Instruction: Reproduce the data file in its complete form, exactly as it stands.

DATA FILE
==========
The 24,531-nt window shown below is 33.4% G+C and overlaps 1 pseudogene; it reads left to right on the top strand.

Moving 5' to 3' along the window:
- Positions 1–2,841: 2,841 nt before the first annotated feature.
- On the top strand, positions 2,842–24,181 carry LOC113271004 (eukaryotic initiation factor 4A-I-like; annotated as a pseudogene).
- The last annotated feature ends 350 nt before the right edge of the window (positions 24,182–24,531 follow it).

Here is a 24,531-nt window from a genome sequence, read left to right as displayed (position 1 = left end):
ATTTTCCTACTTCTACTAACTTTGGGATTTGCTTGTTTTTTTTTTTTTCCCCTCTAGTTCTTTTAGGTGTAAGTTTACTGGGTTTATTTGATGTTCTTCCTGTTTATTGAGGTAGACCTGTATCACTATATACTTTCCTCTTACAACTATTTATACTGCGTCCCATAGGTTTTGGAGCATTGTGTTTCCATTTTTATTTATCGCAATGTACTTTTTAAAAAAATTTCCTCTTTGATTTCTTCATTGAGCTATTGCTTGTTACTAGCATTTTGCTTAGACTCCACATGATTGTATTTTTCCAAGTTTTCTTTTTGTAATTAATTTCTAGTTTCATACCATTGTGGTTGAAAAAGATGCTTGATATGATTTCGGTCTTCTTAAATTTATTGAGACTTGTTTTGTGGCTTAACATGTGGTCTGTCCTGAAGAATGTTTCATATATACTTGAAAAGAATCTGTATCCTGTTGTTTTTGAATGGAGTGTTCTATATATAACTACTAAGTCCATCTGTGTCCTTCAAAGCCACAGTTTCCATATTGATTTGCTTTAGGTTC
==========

The 24,531-nt window shown below is 33.4% G+C and overlaps 1 pseudogene; it reads left to right on the top strand.

Moving 5' to 3' along the window:
- Positions 1–2,841: 2,841 nt before the first annotated feature.
- On the top strand, positions 2,842–24,181 carry LOC113271004 (eukaryotic initiation factor 4A-I-like; annotated as a pseudogene).
- The last annotated feature ends 350 nt before the right edge of the window (positions 24,182–24,531 follow it).

Here is a 24,531-nt window from a genome sequence, read left to right as displayed (position 1 = left end):
ATTTTCCTACTTCTACTAACTTTGGGATTTGCTTGTTTTTTTTTTTTTCCCCTCTAGTTCTTTTAGGTGTAAGTTTACTGGGTTTATTTGATGTTCTTCCTGTTTATTGAGGTAGACCTGTATCACTATATACTTTCCTCTTACAACTATTTATACTGCGTCCCATAGGTTTTGGAGCATTGTGTTTCCATTTTTATTTATCGCAATGTACTTTTTAAAAAAATTTCCTCTTTGATTTCTTCATTGAGCTATTGCTTGTTACTAGCATTTTGCTTAGACTCCACATGATTGTATTTTTCCAAGTTTTCTTTTTGTAATTAATTTCTAGTTTCATACCATTGTGGTTGAAAAAGATGCTTGATATGATTTCGGTCTTCTTAAATTTATTGAGACTTGTTTTGTGGCTTAACATGTGGTCTGTCCTGAAGAATGTTTCATATATACTTGAAAAGAATCTGTATCCTGTTGTTTTTGAATGGAGTGTTCTATATATAACTACTAAGTCCATCTGTGTCCTTCAAAGCCACAGTTTCCATATTGATTTGCTTTAGGTTC